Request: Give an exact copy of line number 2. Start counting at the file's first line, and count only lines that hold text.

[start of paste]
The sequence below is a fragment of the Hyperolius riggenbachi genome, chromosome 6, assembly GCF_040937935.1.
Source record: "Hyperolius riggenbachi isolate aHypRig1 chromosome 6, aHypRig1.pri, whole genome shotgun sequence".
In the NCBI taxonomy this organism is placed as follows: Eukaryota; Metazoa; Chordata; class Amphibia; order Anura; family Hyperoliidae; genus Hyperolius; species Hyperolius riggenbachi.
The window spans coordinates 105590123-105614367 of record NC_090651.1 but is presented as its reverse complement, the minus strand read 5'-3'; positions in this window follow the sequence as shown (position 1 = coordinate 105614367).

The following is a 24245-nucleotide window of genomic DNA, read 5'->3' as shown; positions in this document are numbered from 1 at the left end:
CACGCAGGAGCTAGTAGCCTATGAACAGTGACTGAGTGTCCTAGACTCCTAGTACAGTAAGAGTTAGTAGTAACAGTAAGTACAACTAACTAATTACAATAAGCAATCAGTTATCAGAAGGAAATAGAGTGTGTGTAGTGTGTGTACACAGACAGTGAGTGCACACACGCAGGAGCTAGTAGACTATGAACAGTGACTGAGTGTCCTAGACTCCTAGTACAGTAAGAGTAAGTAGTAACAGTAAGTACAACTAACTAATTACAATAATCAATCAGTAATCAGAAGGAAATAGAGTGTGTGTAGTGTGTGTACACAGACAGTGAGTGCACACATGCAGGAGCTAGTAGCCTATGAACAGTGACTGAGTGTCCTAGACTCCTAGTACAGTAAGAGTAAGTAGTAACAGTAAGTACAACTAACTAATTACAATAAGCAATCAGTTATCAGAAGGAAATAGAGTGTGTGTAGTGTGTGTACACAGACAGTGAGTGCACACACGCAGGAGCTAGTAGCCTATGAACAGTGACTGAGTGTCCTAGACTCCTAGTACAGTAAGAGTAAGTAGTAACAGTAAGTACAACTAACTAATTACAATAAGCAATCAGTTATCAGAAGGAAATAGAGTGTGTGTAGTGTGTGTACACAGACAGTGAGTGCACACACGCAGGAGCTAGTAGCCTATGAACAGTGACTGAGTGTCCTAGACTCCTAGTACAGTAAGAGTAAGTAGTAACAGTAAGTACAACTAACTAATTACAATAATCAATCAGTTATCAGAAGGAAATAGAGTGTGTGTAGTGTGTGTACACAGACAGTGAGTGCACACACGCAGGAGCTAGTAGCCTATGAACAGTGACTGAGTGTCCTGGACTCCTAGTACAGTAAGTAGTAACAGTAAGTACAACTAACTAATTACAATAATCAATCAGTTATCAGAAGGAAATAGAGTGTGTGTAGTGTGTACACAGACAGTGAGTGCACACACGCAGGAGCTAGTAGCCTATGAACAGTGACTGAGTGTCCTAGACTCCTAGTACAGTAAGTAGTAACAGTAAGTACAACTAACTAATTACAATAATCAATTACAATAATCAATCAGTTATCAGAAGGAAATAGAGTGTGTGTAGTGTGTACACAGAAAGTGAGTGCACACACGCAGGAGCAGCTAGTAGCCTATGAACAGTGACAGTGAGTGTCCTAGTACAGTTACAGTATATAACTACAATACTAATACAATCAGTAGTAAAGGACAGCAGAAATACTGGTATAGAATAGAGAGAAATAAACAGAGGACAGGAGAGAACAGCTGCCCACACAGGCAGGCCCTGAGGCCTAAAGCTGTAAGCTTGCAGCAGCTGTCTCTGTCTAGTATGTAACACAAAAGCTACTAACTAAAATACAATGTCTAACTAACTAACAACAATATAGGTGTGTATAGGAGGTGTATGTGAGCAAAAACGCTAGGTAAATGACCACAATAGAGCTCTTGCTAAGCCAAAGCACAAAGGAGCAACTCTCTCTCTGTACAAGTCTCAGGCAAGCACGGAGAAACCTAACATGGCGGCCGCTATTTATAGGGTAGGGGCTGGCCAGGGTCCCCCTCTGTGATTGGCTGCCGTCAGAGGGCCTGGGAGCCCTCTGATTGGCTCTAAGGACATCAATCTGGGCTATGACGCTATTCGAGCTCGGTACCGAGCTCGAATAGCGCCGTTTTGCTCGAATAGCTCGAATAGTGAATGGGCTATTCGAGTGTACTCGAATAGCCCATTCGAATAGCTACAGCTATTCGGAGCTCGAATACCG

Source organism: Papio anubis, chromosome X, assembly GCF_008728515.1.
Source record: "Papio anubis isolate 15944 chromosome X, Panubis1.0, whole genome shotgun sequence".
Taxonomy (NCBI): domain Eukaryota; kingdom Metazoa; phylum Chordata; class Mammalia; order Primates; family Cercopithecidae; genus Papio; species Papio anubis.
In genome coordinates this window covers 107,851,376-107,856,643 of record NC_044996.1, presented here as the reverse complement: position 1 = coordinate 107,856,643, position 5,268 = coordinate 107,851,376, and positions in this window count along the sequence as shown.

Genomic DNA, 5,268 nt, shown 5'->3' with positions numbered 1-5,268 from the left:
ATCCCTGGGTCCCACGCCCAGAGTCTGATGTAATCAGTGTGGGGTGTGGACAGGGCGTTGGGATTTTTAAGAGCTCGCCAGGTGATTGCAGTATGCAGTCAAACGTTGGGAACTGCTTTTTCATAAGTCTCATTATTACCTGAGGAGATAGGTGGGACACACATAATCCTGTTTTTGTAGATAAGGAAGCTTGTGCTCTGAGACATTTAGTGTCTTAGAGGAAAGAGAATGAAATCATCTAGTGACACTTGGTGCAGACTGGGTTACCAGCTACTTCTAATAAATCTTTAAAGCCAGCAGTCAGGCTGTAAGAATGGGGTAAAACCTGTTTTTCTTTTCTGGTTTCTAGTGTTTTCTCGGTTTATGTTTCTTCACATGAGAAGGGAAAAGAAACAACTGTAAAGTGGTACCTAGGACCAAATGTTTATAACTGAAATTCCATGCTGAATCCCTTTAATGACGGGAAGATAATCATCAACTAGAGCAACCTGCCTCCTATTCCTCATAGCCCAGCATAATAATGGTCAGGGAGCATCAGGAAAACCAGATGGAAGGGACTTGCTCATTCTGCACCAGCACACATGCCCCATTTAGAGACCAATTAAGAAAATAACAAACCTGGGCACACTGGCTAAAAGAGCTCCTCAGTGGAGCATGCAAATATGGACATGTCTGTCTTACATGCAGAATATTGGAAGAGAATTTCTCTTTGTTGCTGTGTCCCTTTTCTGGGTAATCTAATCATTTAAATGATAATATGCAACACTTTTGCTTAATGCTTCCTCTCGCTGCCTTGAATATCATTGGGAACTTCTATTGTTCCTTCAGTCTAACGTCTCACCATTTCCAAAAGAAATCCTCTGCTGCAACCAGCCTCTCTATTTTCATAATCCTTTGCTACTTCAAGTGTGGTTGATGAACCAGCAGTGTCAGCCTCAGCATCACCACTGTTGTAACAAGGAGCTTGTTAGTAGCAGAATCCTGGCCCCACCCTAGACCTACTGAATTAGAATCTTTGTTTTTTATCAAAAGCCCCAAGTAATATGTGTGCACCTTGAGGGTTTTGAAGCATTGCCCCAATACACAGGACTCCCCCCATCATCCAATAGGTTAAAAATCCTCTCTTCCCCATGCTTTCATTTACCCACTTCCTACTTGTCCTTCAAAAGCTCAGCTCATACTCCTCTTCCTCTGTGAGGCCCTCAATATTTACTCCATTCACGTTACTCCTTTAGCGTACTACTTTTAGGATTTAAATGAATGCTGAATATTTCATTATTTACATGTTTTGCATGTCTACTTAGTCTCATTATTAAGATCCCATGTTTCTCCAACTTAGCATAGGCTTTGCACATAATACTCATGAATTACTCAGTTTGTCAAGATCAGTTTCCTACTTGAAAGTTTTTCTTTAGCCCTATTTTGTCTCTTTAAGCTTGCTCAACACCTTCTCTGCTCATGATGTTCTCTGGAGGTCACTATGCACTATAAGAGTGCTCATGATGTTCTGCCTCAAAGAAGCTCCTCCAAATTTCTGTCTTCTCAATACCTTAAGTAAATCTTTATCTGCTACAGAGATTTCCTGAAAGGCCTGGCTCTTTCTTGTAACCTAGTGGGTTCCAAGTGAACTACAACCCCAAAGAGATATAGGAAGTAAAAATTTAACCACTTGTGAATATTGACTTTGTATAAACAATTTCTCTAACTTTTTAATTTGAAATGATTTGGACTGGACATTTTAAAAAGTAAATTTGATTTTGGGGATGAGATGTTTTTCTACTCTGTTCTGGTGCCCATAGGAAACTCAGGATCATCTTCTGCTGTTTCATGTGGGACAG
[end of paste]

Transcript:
Source record: "Hyperolius riggenbachi isolate aHypRig1 chromosome 6, aHypRig1.pri, whole genome shotgun sequence".